Additionally, dietary changes can directly change gut microbiome composition, which can itself have an indirect effect on both insulin sensitivity and androgen regulation. Also, intestinal colonies of E.coli and other species have been shown to decouple estrogen-SHBG secreted in bile acids via secretion of B-glucuronidase, leading to luminal reabsorption of androgens. This phenomenon gives the intestinal microbiome a direct role in androgen regulation [12]. Dietary modulation of starch and dairy could play a role in gut microbiome composition, which can directly contribute to chronic inflammation, obesity and insulin resistance [13]. Additional research will determine which of these effects, if any, provides a explanation of therapeutic effects and improved fertility.

Regardless of the mechanism of action, the current observed efficacy of this diet shows promise. With an average reduction in BMI of 2.6 along with an average conception time of 86 days, the low starch/low dairy diet’s clinical application rivals current practices such as combined metformin–clomiphene citrate therapy, exercise or caloric restriction alone. These outcomes demonstrate that dietary modification can be a potential tool for clinicians who treat infertile women with PCOS and is a great first step in helping these patients achieve their goals of health improvement, weight loss and pregnancy.



# of Days until documented Positive Pregnancy

Pre-Diet BMI

Change in BMI









































Table 1: Age, change in BMI, and number of days after starting the diet at which each patient became pregnant.


  1. Stein IF, Leventhal MI (1935) Amenorrhea associated with bilateral polycystic ovaries. American Journal of Obstetrics and Gynecology 29:181.
  2. Vitek W, Alur S, Hoeger KM (2015) Off-label drug use in the treatment of polycystic ovary syndrome. Fertil Steril 103: 605-611.
  3. Eunice Kennedy Shriver National Institute of Child Health and Human Development (2021) What Are the Symptoms of PCOS? U.S. Department of Health and Human Services.
  4. Centers for Disease Control and Prevention (2021) PCOS (Polycystic Ovary Syndrome) and Diabetes.
  5. Phy JL, Pohlmeier AM, Cooper JA, Watkins P, Spallholz J, et al. (2015) Low Starch/Low Dairy Diet Results in Successful Treatment of Obesity and Co-Morbidities Linked to Polycystic Ovary Syndrome (PCOS). J Obes Weight Loss Ther 5: 259.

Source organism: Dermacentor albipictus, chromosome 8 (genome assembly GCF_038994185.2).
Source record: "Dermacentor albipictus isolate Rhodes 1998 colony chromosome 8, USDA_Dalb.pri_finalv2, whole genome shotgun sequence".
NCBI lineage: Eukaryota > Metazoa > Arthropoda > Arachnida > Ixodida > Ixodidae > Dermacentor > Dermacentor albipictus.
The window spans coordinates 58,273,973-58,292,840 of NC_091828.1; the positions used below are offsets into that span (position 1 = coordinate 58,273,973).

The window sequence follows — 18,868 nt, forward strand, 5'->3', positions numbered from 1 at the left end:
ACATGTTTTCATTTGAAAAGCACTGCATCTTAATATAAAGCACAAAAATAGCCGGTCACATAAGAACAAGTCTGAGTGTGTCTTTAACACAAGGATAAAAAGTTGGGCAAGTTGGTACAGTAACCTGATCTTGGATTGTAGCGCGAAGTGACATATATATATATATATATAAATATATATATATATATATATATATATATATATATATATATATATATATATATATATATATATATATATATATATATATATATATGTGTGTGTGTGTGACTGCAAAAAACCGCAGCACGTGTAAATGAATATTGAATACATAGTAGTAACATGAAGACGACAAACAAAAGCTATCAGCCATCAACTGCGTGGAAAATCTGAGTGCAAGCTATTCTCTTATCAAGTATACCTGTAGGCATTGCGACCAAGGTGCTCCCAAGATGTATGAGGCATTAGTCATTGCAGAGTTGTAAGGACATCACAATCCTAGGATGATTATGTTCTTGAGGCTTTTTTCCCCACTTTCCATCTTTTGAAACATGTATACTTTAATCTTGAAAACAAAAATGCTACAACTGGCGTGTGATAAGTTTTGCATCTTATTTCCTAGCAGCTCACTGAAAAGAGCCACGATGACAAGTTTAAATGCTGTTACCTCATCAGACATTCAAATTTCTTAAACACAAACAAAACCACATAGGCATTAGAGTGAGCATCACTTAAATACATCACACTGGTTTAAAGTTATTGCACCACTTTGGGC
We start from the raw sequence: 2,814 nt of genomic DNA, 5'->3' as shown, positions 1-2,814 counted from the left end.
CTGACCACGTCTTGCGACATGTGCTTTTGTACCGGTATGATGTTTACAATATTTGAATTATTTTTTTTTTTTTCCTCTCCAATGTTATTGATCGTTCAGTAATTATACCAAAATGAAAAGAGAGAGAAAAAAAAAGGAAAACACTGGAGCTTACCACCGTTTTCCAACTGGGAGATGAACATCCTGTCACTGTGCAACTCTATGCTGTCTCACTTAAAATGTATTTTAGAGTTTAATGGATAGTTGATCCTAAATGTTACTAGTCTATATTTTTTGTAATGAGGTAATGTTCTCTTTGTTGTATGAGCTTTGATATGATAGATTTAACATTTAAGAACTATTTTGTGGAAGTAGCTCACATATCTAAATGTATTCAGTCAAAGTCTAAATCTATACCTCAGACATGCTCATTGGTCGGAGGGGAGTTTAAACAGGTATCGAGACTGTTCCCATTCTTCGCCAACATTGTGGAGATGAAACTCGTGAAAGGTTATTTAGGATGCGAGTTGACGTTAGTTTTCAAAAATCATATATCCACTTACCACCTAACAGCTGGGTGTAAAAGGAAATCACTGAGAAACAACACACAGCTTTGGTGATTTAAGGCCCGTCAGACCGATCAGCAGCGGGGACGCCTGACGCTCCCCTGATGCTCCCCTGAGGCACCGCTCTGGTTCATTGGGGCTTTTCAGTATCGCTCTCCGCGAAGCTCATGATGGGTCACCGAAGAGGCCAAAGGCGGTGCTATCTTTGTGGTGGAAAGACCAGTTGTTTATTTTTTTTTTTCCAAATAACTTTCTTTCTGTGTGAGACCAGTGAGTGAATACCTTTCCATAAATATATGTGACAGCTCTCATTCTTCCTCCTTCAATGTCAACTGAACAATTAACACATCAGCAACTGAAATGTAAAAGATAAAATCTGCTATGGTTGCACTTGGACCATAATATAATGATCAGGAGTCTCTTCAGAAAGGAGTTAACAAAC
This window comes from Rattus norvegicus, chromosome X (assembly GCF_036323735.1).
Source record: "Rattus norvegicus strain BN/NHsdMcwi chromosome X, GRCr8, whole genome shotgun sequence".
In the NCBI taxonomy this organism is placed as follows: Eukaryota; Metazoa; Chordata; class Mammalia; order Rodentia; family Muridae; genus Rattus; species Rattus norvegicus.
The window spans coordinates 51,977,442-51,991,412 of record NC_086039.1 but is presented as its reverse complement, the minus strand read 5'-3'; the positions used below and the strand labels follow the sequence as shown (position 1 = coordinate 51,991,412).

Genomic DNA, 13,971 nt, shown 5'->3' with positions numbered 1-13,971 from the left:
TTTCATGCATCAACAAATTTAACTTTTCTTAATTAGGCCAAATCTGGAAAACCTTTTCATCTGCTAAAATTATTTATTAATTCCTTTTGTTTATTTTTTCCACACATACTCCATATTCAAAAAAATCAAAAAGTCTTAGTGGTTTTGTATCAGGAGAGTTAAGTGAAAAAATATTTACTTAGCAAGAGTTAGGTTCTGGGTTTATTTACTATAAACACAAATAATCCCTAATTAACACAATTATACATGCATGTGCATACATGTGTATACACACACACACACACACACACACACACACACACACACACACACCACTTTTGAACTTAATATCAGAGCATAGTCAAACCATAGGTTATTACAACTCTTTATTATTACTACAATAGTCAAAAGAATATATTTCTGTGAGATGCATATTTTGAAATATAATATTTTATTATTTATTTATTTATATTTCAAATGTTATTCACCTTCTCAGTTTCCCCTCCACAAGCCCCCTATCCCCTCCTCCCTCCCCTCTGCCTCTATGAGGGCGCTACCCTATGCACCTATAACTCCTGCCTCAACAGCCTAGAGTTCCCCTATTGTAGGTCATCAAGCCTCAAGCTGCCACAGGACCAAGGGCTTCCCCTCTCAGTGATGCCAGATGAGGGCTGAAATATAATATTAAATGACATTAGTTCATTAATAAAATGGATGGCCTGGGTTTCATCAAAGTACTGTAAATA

6. Taylor HS, Pal L, Seli E (2019) Speroff’s Clinical Gynecologic Endocrinology and Infertility. Lippincott Williams & Wilkins.
  7. Barbieri RL, Makris A, Ryan KJ (1984) Insulin stimulates androgen accumulation in incubations of human ovarian stroma and theca. Obstet Gynecol 64: 73S-80S.
  8. Lunn J, Buttriss JL (2007) Carbohydrates and Dietary Fibre. Nutrition Bulletin 32: 21-64.
  9. Chavarro JE, Rich-Edwards JW, Rosner BA, Willett WC (2007) Diet and lifestyle in the prevention of ovulatory disorder infertility. Obstet Gynecol 110: 1050-1058.
  10. Tucker LA, Erickson A, LeCheminant JD, Bailey BW (2015) Dairy consumption and insulin resistance: the role of body fat, physical activity, and energy intake. J Diabetes Res 2015: 206959.
  11. Chavarro JE, Rich-Edwards JW, Rosner B, Willett WC (2007) A prospective study of dairy foods intake and anovulatory infertility. Hum Reprod 22: 1340-1347.
  12. Baker JM, Al-Nakkash L, Herbst-Kralovetz MM (2017) Estrogen-gut microbiome axis: Physiological and clinical implications. Maturitas 103: 45-53.
  13. Scheithauer TPM, Rampanelli E, Nieuwdorp M, Vallance BA, Verchere CB, et al. (2020) Gut Microbiota as a Trigger for Metabolic Inflammation in Obesity and Type 2 Diabetes. Front Immunol 11: 571731.

© by the Authors & Gavin Publishers. This is an Open Access Journal Article Published Under Attribution-Share Alike CC BY-SA: Creative Commons Attribution-Share Alike 4.0 International License. With this license, readers can share, distribute, download, even commercially, as long as the original source is properly cited. Read More.

Journal of Community Medicine & Public Health